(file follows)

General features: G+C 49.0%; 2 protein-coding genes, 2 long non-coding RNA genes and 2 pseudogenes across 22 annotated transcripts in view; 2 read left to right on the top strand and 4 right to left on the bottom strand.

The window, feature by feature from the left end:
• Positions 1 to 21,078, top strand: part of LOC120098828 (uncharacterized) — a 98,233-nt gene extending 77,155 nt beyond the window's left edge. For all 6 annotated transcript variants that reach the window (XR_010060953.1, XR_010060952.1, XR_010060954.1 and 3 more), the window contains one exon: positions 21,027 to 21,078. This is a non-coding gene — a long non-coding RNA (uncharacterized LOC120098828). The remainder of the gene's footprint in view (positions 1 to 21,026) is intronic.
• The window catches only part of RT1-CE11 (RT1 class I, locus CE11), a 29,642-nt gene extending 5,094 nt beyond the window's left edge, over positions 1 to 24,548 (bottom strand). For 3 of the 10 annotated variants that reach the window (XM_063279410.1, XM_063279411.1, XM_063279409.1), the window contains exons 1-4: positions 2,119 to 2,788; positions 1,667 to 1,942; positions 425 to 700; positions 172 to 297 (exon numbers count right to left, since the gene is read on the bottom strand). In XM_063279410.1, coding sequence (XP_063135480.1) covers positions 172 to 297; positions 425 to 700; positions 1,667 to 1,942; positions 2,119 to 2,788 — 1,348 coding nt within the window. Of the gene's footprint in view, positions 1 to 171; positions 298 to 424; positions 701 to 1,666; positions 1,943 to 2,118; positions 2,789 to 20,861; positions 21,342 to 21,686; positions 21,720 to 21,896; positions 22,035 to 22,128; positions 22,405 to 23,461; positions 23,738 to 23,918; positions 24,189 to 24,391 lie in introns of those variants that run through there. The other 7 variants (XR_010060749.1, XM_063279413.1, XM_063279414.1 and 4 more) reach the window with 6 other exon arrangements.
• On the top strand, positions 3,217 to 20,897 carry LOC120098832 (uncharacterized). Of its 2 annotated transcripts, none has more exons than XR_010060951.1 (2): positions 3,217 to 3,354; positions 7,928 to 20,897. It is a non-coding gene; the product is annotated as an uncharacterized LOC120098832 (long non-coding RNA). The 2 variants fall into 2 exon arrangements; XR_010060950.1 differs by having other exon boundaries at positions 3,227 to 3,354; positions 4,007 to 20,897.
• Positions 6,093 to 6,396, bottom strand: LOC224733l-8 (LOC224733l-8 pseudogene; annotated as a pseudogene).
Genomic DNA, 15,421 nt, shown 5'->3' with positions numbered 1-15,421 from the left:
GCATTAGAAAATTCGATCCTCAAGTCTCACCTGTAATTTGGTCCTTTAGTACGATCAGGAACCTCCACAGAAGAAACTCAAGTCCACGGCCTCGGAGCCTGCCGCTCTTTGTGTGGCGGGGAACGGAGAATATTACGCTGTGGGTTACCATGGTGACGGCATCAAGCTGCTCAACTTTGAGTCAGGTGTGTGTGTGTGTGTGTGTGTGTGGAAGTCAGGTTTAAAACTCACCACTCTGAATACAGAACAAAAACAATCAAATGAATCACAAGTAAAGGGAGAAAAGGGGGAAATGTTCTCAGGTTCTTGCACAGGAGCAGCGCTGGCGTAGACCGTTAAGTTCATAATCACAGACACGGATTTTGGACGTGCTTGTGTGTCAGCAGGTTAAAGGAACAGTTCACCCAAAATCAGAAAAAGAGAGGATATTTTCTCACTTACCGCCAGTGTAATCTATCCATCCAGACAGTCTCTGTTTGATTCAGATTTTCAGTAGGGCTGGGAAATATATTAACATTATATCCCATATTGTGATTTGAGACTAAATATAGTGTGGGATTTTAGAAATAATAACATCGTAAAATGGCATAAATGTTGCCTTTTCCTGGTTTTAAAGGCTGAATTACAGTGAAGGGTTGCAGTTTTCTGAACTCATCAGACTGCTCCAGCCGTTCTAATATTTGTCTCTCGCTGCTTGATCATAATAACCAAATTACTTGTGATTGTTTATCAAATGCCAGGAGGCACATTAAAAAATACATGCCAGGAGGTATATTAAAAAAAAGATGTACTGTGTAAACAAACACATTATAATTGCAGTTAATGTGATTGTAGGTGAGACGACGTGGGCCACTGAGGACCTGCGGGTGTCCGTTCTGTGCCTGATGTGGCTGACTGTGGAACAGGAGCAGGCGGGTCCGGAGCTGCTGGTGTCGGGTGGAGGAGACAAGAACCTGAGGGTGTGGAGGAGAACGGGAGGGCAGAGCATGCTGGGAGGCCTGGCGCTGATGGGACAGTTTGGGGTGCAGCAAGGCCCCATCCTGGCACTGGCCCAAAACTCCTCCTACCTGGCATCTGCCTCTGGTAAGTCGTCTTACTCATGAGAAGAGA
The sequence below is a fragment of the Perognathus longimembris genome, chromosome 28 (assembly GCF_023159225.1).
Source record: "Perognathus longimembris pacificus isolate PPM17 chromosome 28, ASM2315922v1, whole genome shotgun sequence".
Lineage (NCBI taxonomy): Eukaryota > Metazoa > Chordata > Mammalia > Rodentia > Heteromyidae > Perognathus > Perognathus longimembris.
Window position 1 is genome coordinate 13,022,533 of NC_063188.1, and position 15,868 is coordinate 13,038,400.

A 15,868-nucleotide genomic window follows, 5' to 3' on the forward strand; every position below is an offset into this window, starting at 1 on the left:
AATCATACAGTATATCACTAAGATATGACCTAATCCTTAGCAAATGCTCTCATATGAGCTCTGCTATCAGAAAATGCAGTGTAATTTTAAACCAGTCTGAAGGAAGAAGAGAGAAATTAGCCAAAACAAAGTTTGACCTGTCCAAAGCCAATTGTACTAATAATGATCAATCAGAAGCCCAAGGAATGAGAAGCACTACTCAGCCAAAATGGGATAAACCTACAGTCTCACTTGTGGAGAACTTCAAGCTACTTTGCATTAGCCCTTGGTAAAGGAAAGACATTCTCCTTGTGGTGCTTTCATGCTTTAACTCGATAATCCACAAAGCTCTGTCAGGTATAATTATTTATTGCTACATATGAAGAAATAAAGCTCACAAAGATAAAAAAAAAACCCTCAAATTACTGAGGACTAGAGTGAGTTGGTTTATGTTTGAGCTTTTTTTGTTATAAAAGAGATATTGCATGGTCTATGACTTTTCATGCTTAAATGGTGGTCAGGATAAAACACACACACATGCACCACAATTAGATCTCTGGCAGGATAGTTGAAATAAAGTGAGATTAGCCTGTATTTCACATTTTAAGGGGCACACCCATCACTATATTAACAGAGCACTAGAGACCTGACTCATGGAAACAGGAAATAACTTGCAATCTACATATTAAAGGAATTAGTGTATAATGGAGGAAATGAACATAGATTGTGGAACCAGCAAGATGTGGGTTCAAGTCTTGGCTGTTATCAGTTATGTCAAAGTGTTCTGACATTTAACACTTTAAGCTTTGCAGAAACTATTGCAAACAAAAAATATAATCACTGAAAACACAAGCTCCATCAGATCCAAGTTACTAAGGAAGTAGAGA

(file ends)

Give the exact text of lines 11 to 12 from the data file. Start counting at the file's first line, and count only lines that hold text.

Lineage (NCBI taxonomy): Eukaryota > Metazoa > Chordata > Mammalia > Rodentia > Heteromyidae > Perognathus > Perognathus longimembris.
Window position 1 is genome coordinate 13,022,533 of NC_063188.1, and position 15,868 is coordinate 13,038,400.